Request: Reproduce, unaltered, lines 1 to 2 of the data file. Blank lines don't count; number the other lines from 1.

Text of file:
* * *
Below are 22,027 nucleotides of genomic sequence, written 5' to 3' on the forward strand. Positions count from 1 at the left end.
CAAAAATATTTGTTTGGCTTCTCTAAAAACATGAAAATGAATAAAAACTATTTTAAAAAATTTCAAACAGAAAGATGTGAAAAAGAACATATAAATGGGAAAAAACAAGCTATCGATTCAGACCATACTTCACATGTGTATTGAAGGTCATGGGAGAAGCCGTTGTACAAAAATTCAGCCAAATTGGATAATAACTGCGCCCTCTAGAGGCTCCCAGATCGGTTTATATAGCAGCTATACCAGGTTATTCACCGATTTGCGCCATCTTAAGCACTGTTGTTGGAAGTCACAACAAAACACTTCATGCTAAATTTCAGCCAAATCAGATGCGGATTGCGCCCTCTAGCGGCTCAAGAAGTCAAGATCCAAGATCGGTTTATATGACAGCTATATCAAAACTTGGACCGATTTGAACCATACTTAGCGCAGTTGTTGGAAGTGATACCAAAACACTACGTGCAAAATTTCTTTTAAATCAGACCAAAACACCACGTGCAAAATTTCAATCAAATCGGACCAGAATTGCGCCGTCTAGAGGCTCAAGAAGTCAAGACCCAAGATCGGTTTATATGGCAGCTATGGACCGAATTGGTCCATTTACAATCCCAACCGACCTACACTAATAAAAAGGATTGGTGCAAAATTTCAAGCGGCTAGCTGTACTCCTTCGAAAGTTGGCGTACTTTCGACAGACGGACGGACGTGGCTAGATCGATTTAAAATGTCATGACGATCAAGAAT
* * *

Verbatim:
Below are 22,027 nucleotides of genomic sequence, written 5' to 3' on the forward strand. Positions count from 1 at the left end.
CAAAAATATTTGTTTGGCTTCTCTAAAAACATGAAAATGAATAAAAACTATTTTAAAAAATTTCAAACAGAAAGATGTGAAAAAGAACATATAAATGGGAAAAAACAAGCTATCGATTCAGACCATACTTCACATGTGTATTGAAGGTCATGGGAGAAGCCGTTGTACAAAAATTCAGCCAAATTGGATAATAACTGCGCCCTCTAGAGGCTCCCAGATCGGTTTATATAGCAGCTATACCAGGTTATTCACCGATTTGCGCCATCTTAAGCACTGTTGTTGGAAGTCACAACAAAACACTTCATGCTAAATTTCAGCCAAATCAGATGCGGATTGCGCCCTCTAGCGGCTCAAGAAGTCAAGATCCAAGATCGGTTTATATGACAGCTATATCAAAACTTGGACCGATTTGAACCATACTTAGCGCAGTTGTTGGAAGTGATACCAAAACACTACGTGCAAAATTTCTTTTAAATCAGACCAAAACACCACGTGCAAAATTTCAATCAAATCGGACCAGAATTGCGCCGTCTAGAGGCTCAAGAAGTCAAGACCCAAGATCGGTTTATATGGCAGCTATGGACCGAATTGGTCCATTTACAATCCCAACCGACCTACACTAATAAAAAGGATTGGTGCAAAATTTCAAGCGGCTAGCTGTACTCCTTCGAAAGTTGGCGTACTTTCGACAGACGGACGGACGTGGCTAGATCGATTTAAAATGTCATGACGATCAAGAAT